My Roofing Company Managers Can’t Afford to Buy Me Out!
I hear this over and over again from roofing company owners: “My managers don’t make enough money to buy the company!” I get it.
The most common exit for roofing contractors is a management buyout (MBO) as there are very few successful sales to competitors or consolidators.
MBOs tend to be the most common transfer method due to the inherent nature of construction companies. The lack of recurring revenue and connection to cyclic economic conditions make construction companies a risky investment by outsiders.
This means a roofing contractor’s most probable opportunity for monetizing the business will come from senior managers and family.
The largest obstacle in executing an MBO is that managers often don’t have the financial ability to pay for the business. This requires the business owner to structure a plan that will allow the business to pay for the transition.
Despite the financial risk, MBOs are flexible and can have significant tax advantages. In certain situations, a properly structured MBO will reap a better bottom-line result than an outside sale because of the tax savings. Remember, it’s not how much you get, but how much you keep.
Key considerations include:
- Knowing the value of your company and exiting without being clobbered by taxes.
- Sales price can be negotiated as opposed to a computed amount in accordance with IRS ruling 59-60.
- Understanding the various tax liabilities.
- Understanding risk-management strategies to protect what you have built.
- Preparing the managers for succession ASAP because it takes time.
- Future cash flow pays for everything, and your managers will drive the profits.
Visualize Your Financial Future: Owners cannot commit to retirement until they can visualize their financial future with an exit plan. This plan calculates the value of the company, before and after taxes, so the proceeds can create the income to maintain the owner’s present lifestyle in retirement. Only then is the owner motivated to pick and lead the team into the MBO process.
Outside Savings: While the owner is still in control, he or she should contribute as much as possible to savings and retirement accounts.
Benefits: The owner can still receive benefits during the sale and have those benefits phased out over time.
Win-Win: An MBO is a win-win for the buyer and seller. Management has the opportunity to build significant personal wealth, and the owner benefits by cashing in on the investment built in the company. Sellers also leave a legacy with trusted stewards who bring a new energy.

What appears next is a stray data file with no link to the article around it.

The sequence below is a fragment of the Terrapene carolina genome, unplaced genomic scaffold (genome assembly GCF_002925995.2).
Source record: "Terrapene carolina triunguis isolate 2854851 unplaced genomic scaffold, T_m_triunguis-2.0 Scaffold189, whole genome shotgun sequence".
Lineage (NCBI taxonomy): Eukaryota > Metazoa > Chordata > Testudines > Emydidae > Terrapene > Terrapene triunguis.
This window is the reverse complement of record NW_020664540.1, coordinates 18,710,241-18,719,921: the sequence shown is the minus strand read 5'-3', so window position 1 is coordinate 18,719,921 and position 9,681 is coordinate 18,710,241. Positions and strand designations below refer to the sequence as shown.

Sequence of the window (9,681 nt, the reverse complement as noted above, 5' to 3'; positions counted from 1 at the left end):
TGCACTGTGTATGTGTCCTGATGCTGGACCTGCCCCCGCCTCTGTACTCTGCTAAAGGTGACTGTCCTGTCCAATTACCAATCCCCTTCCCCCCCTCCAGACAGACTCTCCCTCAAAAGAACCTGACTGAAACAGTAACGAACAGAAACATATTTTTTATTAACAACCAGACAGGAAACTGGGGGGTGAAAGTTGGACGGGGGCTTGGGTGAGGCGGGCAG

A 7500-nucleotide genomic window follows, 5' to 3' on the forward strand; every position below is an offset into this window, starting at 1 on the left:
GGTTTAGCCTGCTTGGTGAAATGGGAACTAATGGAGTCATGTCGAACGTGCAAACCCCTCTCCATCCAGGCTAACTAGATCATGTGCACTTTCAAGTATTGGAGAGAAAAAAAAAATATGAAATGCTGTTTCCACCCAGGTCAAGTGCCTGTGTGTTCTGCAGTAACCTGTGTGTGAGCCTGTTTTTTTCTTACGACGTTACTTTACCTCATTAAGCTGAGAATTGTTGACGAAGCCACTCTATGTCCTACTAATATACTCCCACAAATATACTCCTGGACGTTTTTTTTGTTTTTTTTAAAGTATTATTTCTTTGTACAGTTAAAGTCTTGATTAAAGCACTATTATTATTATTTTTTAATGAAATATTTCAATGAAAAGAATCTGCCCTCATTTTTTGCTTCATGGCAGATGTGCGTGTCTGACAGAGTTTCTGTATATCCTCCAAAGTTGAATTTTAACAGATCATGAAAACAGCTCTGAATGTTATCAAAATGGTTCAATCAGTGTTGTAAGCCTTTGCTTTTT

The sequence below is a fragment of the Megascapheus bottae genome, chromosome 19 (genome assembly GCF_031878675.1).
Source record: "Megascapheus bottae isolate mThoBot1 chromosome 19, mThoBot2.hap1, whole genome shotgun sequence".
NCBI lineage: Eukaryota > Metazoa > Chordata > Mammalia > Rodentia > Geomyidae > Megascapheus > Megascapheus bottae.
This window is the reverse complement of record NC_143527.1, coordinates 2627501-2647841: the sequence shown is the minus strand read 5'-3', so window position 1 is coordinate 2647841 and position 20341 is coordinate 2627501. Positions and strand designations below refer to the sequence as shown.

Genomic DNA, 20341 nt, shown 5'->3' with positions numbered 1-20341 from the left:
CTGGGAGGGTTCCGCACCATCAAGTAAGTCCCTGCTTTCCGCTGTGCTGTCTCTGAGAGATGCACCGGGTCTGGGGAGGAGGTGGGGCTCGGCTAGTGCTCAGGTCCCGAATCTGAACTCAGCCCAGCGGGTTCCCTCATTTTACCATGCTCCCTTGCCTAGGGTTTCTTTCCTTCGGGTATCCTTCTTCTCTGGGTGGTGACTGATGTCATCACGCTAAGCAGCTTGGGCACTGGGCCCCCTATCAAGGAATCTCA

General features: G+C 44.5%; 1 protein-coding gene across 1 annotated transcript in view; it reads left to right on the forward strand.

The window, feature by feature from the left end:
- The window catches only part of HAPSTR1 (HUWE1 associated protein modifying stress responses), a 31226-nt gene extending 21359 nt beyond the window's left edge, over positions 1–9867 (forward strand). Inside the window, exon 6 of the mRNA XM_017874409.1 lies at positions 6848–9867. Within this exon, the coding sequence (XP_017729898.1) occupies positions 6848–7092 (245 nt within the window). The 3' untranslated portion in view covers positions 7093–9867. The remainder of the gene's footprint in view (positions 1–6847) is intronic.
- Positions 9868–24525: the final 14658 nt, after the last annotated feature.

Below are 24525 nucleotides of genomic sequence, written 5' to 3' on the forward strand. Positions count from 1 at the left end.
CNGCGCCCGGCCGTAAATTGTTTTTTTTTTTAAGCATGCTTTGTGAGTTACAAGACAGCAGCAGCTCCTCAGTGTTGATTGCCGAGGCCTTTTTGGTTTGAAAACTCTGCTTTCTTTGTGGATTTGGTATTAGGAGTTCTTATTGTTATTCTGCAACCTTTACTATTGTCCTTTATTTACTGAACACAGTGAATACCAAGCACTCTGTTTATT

Shareholders: The new shareholders must understand that their stock ownership does not necessarily make them the boss. There can only be one boss. Yes, you’re a senior manager and work collectively for the company’s success, but you’re an employee first and a shareholder second. As a shareholder, you benefit directly from the success of the company.
The Golden Egg: The company is the goose that lays the golden eggs. The company must remain fiscally healthy during the buyout and endure economic cycles. During our buyout we kept the payments flexible even though I had annual notes from the buyers. Why? Because the company came first. We were paid out early, even though we reduced payments through 2008, and overpaid during the great years.
Financing: The sale is many times funded by seller financing, the redemption of the owner’s share over time or by outside financing via a leveraged buyout.
Financial Partners: Be transparent with your key financial partners, including your bank and bonding company, as they should be kept in the loop with your transition plan. The company still needs to keep healthy financial ratios and the necessary working capital, but it will look different as money is transferred to the owner in the buyout. Your financial partners will understand and benefit from a well-thought out transition plan.
Personal Guarantees: Get the new management — especially the comptroller — engaged with your financial partners. Banks and bonding companies depend on the owner’s personal guarantees, which will have to be transferred to the new owners near the end of the buyout.
Character Matters: The company associates are your key asset. Promote the best people in the right chairs for the company to perform. The empty chair must be replaced with a person of integrity. Leaders put the company, customers and associates first … not themselves.
Succession: Succession is key as the owner is being paid by the management’s performance. First, managers need to get to the next stage by growing and performing as champions. During this time, they must begin to think like owners and always put the company first. They then will move into leadership, deal with their blind spots, and put their associates and teammates first.
Succession takes time: It is a continuous process, not a single event. The process is about the development of talent and not the typical replacement of talent. Your best players are developed in your internal culture, and owners must provide the curriculum, training and leadership development.
With so many moving parts, a carefully designed exit plan should help overcome many of the barriers that owners will confront. In this process time can be your best friend, so start early and implement slowly.